Mobilisation from Scotland
In 2005, equipment and personnel from James Fisher Defence were flown to the Kamchatka Peninsula off the east coast of Russia to rescue seven Submariners from the stricken AS-28 Priz.
Designed to be rapidly deployed, the Scorpio Remotely Operated Vehicle was packaged and flown to Kamchatka on-board a Royal Air Force C17 from Prestwick Airport. priz
Arrival in Kamchatka
Upon landing in Kamchatka, JFD and ground crews from Russia and the United States Air Force began the transfer of Scorpio onto a lorry bound for the coast.
Following the identification of a suitable Vessel of Opportunity (VOO), JFD worked alongside the Russian crews to mobilise the Scorpio assets onto ship before sailing to the known position of the AS-28 Priz.
JFD and Russian crews worked tirelessly to ensure a stable platform from which to operate Scorpio. JFD’s teams worked to ensure Scorpio was prepared and ready for the operation ahead.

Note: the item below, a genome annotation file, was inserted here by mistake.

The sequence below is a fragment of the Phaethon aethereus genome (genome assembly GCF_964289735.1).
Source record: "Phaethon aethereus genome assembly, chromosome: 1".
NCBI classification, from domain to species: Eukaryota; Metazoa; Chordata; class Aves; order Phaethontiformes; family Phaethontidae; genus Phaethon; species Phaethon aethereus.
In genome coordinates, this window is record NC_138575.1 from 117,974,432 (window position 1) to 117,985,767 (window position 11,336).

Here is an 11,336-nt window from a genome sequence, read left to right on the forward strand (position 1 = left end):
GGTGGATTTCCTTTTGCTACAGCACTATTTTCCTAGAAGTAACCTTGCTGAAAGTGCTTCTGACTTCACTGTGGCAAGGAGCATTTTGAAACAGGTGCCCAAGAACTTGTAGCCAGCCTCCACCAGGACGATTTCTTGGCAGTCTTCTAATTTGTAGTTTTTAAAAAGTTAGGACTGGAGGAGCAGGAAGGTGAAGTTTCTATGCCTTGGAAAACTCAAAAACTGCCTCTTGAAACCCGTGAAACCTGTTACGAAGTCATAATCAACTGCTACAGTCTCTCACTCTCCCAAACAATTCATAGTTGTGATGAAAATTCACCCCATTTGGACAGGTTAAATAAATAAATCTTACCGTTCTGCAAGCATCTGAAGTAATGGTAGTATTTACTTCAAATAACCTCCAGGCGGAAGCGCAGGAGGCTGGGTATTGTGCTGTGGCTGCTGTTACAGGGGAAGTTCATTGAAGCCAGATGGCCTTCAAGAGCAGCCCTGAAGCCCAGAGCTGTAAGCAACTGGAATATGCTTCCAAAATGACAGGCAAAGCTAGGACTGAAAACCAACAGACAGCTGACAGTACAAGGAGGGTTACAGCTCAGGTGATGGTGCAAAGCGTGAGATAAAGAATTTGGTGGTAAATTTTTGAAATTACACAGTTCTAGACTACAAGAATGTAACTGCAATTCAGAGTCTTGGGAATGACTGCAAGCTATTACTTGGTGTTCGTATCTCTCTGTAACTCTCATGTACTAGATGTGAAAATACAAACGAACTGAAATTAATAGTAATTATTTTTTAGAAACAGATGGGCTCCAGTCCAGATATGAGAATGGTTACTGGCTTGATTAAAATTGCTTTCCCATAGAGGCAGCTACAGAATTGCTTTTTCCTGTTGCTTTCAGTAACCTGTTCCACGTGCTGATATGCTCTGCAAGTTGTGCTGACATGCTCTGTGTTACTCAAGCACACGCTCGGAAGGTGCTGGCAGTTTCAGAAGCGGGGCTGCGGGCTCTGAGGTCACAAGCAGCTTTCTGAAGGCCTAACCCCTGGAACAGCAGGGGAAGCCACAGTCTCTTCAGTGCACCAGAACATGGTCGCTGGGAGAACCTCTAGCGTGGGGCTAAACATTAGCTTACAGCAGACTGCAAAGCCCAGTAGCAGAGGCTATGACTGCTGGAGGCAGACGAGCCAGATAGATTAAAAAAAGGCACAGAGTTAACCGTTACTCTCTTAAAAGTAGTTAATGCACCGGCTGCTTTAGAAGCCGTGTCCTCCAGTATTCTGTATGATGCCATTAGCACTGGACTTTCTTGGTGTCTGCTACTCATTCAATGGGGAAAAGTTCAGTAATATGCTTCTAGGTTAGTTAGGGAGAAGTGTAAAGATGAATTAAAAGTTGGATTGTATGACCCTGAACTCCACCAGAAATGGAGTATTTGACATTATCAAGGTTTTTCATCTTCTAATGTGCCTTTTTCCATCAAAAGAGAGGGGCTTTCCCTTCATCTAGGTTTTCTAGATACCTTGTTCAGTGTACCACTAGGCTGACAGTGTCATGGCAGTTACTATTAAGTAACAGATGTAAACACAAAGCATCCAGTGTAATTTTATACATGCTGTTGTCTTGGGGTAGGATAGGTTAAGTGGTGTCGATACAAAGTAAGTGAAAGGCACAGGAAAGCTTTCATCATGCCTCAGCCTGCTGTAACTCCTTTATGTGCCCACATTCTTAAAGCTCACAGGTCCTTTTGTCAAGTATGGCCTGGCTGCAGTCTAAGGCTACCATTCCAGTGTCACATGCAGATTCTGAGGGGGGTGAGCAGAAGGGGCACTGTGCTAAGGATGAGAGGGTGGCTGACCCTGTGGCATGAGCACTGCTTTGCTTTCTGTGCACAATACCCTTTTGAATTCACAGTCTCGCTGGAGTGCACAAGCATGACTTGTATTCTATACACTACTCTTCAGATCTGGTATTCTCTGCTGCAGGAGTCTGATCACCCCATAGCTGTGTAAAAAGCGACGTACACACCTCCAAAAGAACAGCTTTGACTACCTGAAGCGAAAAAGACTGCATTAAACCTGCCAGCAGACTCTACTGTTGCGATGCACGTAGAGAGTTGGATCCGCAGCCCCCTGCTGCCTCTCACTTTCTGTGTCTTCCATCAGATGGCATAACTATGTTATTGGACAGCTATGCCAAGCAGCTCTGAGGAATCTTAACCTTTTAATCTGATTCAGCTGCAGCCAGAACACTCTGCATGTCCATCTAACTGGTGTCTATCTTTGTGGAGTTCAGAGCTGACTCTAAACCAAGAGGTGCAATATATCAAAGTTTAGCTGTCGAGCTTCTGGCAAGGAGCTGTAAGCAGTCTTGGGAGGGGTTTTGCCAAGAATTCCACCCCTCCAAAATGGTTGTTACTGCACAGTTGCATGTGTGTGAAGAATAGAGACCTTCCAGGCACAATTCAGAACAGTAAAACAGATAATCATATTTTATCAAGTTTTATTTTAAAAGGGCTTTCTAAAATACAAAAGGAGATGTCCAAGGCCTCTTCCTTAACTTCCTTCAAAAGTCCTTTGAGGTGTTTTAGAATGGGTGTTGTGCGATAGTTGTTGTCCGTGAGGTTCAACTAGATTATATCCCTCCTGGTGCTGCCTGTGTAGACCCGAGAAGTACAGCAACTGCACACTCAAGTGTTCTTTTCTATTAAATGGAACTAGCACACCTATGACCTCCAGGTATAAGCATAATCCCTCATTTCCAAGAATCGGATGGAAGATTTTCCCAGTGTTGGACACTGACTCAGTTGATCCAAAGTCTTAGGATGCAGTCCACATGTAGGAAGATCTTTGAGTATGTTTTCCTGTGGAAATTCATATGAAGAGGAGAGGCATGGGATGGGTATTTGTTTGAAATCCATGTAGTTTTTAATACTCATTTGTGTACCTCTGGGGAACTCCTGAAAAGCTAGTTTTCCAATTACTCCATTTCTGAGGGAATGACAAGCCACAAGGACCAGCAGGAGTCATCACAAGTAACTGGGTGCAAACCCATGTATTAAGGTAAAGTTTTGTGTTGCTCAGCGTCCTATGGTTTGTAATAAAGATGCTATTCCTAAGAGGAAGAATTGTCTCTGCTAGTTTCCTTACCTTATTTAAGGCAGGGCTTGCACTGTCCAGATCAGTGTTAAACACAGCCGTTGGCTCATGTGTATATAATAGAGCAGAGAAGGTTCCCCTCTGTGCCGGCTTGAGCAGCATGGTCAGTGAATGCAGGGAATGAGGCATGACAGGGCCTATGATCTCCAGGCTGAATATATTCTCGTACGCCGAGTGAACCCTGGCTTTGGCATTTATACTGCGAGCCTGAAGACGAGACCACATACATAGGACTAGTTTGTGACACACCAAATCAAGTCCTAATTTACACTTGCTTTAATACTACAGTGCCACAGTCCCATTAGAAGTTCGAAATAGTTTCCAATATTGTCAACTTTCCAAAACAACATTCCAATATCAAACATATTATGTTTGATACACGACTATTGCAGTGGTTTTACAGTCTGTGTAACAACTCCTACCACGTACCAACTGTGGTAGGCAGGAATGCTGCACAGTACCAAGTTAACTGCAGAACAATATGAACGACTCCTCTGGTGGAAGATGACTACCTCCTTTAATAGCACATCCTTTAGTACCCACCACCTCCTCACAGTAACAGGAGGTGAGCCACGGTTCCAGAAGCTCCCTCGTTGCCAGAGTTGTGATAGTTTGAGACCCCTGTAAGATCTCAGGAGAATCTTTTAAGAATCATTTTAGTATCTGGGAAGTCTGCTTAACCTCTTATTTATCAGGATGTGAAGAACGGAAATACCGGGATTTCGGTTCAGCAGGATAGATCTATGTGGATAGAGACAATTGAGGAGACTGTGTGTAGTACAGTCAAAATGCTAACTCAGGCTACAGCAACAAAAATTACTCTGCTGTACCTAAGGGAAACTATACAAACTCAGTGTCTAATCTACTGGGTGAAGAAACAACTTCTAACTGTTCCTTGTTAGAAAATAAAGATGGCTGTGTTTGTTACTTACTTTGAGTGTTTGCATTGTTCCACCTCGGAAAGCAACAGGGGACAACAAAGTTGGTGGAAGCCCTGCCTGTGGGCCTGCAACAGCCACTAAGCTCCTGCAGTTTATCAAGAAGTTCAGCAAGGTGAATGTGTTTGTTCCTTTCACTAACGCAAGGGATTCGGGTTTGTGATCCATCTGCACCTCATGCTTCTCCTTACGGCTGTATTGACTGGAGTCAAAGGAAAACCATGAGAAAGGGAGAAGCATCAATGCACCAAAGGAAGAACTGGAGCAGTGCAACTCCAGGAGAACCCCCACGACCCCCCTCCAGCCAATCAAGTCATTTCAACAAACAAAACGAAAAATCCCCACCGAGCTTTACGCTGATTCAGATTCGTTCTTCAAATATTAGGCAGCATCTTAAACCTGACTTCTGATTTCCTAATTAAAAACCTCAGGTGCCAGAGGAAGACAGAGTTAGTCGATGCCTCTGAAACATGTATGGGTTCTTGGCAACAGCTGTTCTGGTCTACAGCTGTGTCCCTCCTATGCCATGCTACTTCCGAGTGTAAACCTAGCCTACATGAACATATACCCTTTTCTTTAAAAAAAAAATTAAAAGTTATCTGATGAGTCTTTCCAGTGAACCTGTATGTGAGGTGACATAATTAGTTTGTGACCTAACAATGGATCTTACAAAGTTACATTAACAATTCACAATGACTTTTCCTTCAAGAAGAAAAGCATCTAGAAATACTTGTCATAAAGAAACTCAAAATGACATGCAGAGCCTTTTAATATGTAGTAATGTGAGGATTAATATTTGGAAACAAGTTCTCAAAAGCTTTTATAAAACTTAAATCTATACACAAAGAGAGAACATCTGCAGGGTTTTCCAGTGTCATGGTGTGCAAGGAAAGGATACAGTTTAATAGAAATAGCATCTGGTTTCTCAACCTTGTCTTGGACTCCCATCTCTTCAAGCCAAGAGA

Conditions onboard the stricken Priz, which remained entangled in a discarded fishing net, were stable and although the crew had limited supplies of Oxygen, their training had taught them how best to conserve their supply of air along with the water and food rations they kept for such an emergency.
Once in the water Scorpio, piloted by JFD Pilot Stuart Gold, began her mission of cutting free the nets entangling the Priz, one by one; a process ultimately leading to success and the safe return of the crew.
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